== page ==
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Thanksgiving Crash In Chicago

Firemen stand-by as a passenger train makes its way past vehicles struck by another commuter train during the holiday rush hour in Elmwood Park, Ill., Wednesday, Nov. 23, 2005. At least one of the sixteen vehicles involved burst into flames from the impact and authorities reported that thirteen people were injured, at least one critically. (AP Photo/Jeff Roberson)
AP
As millions of Americans hit the road or took to the skies to reach Thanksgiving Day destinations, a commuter train in suburban Chicago slammed into several vehicles caught in a traffic jam on a busy road Wednesday evening, starting a chain reaction that damaged more than a dozen cars and injured at least 16 people.

Three people were in critical condition, Metra spokeswoman Judy Pardonnet said. No one aboard the train was reported injured.

Cars were strewn about the area and other drivers were helping rescue people trapped inside as emergency crews arrived around 5 p.m. Two people had to be extricated from their vehicles, including a woman whose car caught fire after she was out, Marino said.

CBS News reports

The rail crossing where the accident happened cuts through a busy diagonal intersection, and a street sign beside the tracks reads: "Long crossing. Do not stop on the tracks."

CBS station WBBM-TV in Chicago reports from the scene there is a mass of wreckage and metal that is difficult to tell was once cars.

Eye witness Van Jackson told WBBM that due to traffic, cars became sitting ducks on the train tracks. As the train approached, many jumped out of their cars and ran to avoid getting hit.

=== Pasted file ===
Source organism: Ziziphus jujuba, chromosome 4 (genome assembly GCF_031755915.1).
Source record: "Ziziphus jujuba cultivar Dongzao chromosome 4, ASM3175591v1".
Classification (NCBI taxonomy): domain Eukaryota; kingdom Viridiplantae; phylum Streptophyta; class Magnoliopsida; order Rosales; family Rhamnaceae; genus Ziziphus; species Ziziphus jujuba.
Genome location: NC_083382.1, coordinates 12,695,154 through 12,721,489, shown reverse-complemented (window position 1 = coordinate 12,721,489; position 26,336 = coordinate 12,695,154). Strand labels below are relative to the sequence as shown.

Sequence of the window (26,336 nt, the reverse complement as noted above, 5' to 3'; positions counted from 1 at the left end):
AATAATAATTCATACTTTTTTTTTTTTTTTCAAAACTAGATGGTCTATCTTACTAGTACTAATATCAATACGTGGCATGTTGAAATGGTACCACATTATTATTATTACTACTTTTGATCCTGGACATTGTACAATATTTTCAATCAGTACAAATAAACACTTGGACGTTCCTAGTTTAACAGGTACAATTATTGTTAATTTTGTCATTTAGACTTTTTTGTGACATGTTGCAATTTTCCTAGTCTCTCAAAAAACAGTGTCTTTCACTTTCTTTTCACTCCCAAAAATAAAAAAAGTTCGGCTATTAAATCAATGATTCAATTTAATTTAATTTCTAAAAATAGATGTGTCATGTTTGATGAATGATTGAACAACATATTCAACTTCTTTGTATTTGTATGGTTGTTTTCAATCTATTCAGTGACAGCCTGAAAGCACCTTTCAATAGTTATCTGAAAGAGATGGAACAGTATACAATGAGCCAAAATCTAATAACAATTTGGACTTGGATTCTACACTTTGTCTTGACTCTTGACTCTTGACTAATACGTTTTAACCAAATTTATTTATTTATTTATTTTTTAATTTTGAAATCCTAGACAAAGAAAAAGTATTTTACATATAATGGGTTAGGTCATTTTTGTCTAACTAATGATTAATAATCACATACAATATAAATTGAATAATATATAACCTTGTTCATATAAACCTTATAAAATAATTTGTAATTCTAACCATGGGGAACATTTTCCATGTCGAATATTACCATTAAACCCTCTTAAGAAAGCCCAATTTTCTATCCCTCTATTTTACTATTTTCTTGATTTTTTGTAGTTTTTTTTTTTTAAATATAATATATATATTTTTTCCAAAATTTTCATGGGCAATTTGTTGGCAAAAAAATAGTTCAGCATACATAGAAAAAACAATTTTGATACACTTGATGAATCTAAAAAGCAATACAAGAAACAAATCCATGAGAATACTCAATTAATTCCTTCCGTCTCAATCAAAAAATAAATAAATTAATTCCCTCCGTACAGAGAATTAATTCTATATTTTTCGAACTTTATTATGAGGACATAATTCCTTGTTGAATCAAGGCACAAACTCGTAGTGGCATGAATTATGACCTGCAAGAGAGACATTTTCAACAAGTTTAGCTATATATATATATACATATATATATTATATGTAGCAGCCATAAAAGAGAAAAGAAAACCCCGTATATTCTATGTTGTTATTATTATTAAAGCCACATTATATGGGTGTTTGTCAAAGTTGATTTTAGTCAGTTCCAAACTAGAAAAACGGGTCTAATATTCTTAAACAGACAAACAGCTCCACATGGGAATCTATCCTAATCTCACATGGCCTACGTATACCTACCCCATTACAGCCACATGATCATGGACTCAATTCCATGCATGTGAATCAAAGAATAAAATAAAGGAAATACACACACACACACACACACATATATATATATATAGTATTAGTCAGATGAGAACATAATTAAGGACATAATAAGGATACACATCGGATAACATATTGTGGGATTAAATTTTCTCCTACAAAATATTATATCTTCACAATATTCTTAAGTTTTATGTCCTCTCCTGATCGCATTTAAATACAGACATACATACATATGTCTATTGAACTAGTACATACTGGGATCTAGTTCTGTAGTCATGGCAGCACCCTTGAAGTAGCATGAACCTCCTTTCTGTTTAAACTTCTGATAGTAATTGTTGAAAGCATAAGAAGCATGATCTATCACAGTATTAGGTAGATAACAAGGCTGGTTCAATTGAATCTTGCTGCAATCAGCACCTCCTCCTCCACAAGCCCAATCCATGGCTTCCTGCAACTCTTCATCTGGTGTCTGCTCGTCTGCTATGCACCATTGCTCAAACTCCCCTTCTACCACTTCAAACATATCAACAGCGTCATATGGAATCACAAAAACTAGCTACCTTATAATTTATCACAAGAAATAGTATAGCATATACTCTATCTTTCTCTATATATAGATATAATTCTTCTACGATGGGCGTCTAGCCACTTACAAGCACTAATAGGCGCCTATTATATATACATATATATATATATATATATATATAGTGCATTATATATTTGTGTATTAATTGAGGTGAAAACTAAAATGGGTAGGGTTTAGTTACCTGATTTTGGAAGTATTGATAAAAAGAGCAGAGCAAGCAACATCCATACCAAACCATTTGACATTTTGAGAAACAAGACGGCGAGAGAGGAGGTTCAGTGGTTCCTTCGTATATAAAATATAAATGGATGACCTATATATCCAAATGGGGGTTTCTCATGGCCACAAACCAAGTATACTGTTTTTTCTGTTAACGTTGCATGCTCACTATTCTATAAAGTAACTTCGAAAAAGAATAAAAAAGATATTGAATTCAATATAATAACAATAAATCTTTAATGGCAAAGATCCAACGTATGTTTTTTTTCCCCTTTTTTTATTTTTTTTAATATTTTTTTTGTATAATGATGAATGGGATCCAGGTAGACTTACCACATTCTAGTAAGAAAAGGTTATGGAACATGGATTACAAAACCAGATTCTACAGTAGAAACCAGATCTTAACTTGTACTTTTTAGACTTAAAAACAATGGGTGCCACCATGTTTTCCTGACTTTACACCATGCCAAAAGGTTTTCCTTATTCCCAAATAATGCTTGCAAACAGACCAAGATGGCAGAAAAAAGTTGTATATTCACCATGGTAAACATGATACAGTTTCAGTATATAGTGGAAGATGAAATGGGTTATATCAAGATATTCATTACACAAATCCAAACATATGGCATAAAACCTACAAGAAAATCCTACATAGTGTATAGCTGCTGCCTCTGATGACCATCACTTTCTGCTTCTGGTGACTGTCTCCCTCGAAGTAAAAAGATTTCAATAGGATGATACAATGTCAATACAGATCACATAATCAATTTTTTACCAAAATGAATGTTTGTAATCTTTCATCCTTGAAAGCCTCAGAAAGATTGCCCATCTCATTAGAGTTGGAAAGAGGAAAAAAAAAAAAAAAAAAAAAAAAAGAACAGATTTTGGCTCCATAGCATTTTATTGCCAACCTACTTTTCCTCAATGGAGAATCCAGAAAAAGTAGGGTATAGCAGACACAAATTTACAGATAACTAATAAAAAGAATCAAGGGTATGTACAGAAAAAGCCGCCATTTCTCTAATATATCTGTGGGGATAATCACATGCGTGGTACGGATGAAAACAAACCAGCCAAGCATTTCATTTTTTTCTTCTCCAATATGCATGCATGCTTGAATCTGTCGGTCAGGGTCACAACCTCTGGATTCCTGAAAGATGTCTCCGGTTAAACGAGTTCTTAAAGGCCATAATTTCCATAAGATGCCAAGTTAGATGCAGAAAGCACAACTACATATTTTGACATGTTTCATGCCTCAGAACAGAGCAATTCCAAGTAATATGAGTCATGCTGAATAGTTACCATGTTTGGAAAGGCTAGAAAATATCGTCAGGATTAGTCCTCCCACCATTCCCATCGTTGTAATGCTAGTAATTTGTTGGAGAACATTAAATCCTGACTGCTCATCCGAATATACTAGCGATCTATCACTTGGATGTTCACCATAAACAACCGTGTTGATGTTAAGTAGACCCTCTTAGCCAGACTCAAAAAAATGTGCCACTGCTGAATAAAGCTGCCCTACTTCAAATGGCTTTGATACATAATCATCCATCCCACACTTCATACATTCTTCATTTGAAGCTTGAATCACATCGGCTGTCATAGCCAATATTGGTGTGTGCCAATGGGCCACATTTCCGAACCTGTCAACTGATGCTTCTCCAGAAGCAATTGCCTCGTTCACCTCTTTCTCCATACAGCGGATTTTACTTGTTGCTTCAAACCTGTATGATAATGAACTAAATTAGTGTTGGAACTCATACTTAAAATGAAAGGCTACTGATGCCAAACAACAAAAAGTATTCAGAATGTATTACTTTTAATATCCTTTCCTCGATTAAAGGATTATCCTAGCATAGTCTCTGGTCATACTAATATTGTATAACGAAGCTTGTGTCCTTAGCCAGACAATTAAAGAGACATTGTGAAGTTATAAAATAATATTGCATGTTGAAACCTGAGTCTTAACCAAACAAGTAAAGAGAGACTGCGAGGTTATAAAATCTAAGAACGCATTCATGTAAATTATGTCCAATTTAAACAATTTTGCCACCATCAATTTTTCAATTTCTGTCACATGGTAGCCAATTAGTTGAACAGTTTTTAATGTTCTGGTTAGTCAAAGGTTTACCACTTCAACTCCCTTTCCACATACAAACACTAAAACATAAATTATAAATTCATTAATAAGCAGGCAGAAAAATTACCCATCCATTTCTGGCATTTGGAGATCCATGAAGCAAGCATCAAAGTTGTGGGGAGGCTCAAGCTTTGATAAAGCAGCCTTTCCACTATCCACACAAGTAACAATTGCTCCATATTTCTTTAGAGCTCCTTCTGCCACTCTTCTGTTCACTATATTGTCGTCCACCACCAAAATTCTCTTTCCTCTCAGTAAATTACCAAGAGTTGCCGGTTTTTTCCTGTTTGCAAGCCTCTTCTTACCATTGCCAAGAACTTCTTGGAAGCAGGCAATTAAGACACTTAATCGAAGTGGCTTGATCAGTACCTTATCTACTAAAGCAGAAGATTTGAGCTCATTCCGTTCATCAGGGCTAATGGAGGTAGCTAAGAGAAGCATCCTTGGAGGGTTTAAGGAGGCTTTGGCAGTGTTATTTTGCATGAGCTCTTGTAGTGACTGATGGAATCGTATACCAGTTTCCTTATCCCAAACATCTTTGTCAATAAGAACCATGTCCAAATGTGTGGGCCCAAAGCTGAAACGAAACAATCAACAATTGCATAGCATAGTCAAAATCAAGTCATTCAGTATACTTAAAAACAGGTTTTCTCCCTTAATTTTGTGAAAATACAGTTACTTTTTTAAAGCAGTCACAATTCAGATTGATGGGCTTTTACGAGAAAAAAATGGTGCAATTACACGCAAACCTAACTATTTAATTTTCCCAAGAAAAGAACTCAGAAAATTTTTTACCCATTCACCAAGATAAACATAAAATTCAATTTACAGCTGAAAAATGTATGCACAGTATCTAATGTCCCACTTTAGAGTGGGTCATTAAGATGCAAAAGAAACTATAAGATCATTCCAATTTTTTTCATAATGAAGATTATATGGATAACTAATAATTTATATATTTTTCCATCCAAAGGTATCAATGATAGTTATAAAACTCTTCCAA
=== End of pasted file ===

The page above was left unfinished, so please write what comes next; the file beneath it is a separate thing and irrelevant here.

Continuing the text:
Elsewhere, other travelers were met with prospect of traffic jams, snowy highways and crowded airports and train stations.

"It's like a hurricane," said Martha Bittencourt, 54, of Sao Paulo, Brazil, describing the Miami airport as she waited for a flight to visit friends in Tennessee.

People who were accustomed to the Miami airport, however, said it wasn't bad. The holiday rush also started out more smoothly than expected at airports in Detroit, Boston, Denver, Minneapolis-St. Paul and the Hartford, Conn., area.

That will change when people head home again, said John Wallace, a spokesman at Hartford's Bradley International Airport.

"What's we're seeing is a staggered effect on the front end," he said. "And then, on the back end, everybody's got to get back for the beginning of the school week and the work week."

CBS News correspondent Sharyn Alfonsi reports that most flights left on time today, but were packed. Aflonsi and crew booked a 10 a.m. flight from New York to Miami to see how bad the travel day was.

The 10 a.m. flight was delayed until noon, and Alfonsi waited at the gate with the Gassner family.

"My husband and I started at 5:30, had the kids up at 6 and left the house at a quarter to 7 to get here for what we thought was a 9:30 flight," said Andrea Gassner, as her 2-year-old son was taking the terminal by storm. "We're trying to keep them both fed, keep the diapers changed. We're hoping we don't run out of diapers before we get to Miami!"